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July 2017

August 2017

I added considerable travel classes over the past two years and I must say that 2017 will be my last year doing “travel classes”. The pace of business today requires more of my time in the CEO’s chair and only classes at our home range in Prescott, AZ allow us to keep up with those demands. I will be leaving the road classes to my staff instructors. I am announcing five classes that I will be doing in Prescott next year and inviting students to enroll at a discounted price. The usual $500 has been reduced to $400 and will remain at that level for the rest of August. After the first of September, the price goes to full price of $500. These are the only classes I will be teaching in 2018. Those who have trained with me before will attest to the quality and value of this offer. Those in doubt, please read the thread on what makes our training different. I look forward to a great year of discovery and development of our gunfighters. SUAREZ PISTOL GUNFIGHTING... Read more →


I am posting this so we can learn. There is always an antagonist view to posting things like this and we are criticized that we are unduly criticizing. But if we don't do this, mistakes, and there are always mistakes, will be repeated again and again. So lets watch this and see if we can discuss tactical things that we can learn from and do better should we find ourselves in such a situation. Read more →

On the face of it, the title seems obvious. Sort of like saying water is wet. But it is something that must be discussed in the realm of combat shooting as there seems to be a great deal of the "complacent quest for adequacy" creeping into the study. "Its good enough for gunfighting", one man may say as he views his pizza sized group on the cardboard, not taking into consideration that what he is viewing was not the result of an hour of busting off the x in reactive drills...but rather his best in non-pressured proactive group shooting. The combat crowd might scoff at our standards of all shots touching as an indicator of accuracy (both of man and gun and ammo). But the more accurate the shooter is, and the more accurate his weapon is, the greater a margin for error he has if things are less than optimal when he has to shoot. Think of a custom pistol that is capable of all shots touching at ten yards, compared to a pistol of lesser development that is... Read more →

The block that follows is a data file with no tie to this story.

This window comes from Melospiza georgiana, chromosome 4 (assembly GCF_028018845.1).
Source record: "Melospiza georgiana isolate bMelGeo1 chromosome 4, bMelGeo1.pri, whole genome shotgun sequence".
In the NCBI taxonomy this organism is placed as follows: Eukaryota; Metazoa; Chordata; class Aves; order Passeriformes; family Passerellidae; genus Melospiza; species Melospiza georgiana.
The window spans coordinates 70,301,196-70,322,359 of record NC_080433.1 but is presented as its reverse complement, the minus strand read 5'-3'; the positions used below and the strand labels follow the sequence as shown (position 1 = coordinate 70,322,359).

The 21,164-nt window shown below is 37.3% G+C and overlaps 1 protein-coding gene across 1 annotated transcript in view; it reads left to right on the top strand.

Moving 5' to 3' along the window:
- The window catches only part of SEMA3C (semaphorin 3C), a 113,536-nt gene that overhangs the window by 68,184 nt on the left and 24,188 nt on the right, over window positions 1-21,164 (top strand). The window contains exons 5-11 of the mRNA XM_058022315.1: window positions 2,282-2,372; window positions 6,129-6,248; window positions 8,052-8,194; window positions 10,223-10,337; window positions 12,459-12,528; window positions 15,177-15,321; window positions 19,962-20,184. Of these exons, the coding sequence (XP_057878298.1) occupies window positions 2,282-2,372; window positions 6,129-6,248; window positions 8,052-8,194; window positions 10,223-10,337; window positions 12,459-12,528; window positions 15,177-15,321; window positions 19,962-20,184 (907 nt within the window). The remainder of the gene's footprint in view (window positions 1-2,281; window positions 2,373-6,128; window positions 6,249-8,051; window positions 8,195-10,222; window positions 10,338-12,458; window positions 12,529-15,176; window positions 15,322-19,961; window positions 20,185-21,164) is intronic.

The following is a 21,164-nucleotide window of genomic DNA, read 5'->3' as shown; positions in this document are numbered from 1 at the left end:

Suarez International is at the leading edge of modern gunfight training. We will be expanding our reach across America and will be hiring up to a dozen new staff to do so. We are looking for fit and capable teachers to instruct civilian pistol students at various skill levels. Military and police experience is a plus, as is prior teaching experience. Our current staff are among the highest paid trainers in the nation. Interested parties please submit a short 2-3 minute video resume to Read more →

TORQUING FOR SIGHT SCREWS We tell the guys who ask to tighten "FINGER TIGHT". That means as tight as your man hands will allow. But the questions persist as well as guys leaving their sight screws looser than DC Opsec. So here we have the final word from the Dungeon. We did some testing this morning to find a proper torque for the Glock front sight screw. We measured the length of (2) different screws, brand new out of the box. Then measured the length of each screw after different torques. Here are my results: New: (1) .1172" long (2) .1172" long 5 in/lbs: (1) .1172" long (2) .1172" long 7 in/lbs. (1) .1173" long (2) .1174" long 10 in/lbs. (1) .1179" long (2) .1189" long 15 in/lbs. (1) .1205" long (2) .1210 long Note: We stripped out (2) different front sight hex drivers getting the bolts to 15 in/lbs. We recommend a torque of 5-7 in/lbs. You can achieve 5 in/lbs with only hand torque. We also recommend that you de-grease and red loctite the front sight screw when... Read more →